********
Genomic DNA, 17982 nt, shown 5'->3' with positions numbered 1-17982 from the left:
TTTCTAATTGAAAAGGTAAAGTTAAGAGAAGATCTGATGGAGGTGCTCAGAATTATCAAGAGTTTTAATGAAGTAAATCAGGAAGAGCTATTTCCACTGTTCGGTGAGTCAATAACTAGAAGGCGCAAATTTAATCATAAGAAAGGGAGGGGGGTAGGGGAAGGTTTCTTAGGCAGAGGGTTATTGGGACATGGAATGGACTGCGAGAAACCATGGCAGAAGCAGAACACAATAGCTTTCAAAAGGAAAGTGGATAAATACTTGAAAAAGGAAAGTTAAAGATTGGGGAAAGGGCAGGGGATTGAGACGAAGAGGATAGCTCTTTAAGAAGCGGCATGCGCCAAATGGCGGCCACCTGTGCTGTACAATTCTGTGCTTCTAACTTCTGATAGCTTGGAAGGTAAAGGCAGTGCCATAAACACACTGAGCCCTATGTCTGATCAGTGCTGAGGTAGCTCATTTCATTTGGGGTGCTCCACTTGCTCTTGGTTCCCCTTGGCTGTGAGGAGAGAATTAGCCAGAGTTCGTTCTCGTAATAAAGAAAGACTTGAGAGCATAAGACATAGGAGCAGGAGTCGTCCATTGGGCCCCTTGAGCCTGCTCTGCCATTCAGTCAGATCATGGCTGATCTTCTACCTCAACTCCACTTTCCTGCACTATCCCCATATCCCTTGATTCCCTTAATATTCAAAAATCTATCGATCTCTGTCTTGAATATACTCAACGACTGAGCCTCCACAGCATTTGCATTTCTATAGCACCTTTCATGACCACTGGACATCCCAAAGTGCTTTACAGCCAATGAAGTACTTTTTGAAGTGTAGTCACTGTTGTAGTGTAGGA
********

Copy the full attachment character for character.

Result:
Genomic DNA, 17982 nt, shown 5'->3' with positions numbered 1-17982 from the left:
TTTCTAATTGAAAAGGTAAAGTTAAGAGAAGATCTGATGGAGGTGCTCAGAATTATCAAGAGTTTTAATGAAGTAAATCAGGAAGAGCTATTTCCACTGTTCGGTGAGTCAATAACTAGAAGGCGCAAATTTAATCATAAGAAAGGGAGGGGGGTAGGGGAAGGTTTCTTAGGCAGAGGGTTATTGGGACATGGAATGGACTGCGAGAAACCATGGCAGAAGCAGAACACAATAGCTTTCAAAAGGAAAGTGGATAAATACTTGAAAAAGGAAAGTTAAAGATTGGGGAAAGGGCAGGGGATTGAGACGAAGAGGATAGCTCTTTAAGAAGCGGCATGCGCCAAATGGCGGCCACCTGTGCTGTACAATTCTGTGCTTCTAACTTCTGATAGCTTGGAAGGTAAAGGCAGTGCCATAAACACACTGAGCCCTATGTCTGATCAGTGCTGAGGTAGCTCATTTCATTTGGGGTGCTCCACTTGCTCTTGGTTCCCCTTGGCTGTGAGGAGAGAATTAGCCAGAGTTCGTTCTCGTAATAAAGAAAGACTTGAGAGCATAAGACATAGGAGCAGGAGTCGTCCATTGGGCCCCTTGAGCCTGCTCTGCCATTCAGTCAGATCATGGCTGATCTTCTACCTCAACTCCACTTTCCTGCACTATCCCCATATCCCTTGATTCCCTTAATATTCAAAAATCTATCGATCTCTGTCTTGAATATACTCAACGACTGAGCCTCCACAGCATTTGCATTTCTATAGCACCTTTCATGACCACTGGACATCCCAAAGTGCTTTACAGCCAATGAAGTACTTTTTGAAGTGTAGTCACTGTTGTAGTGTAGGA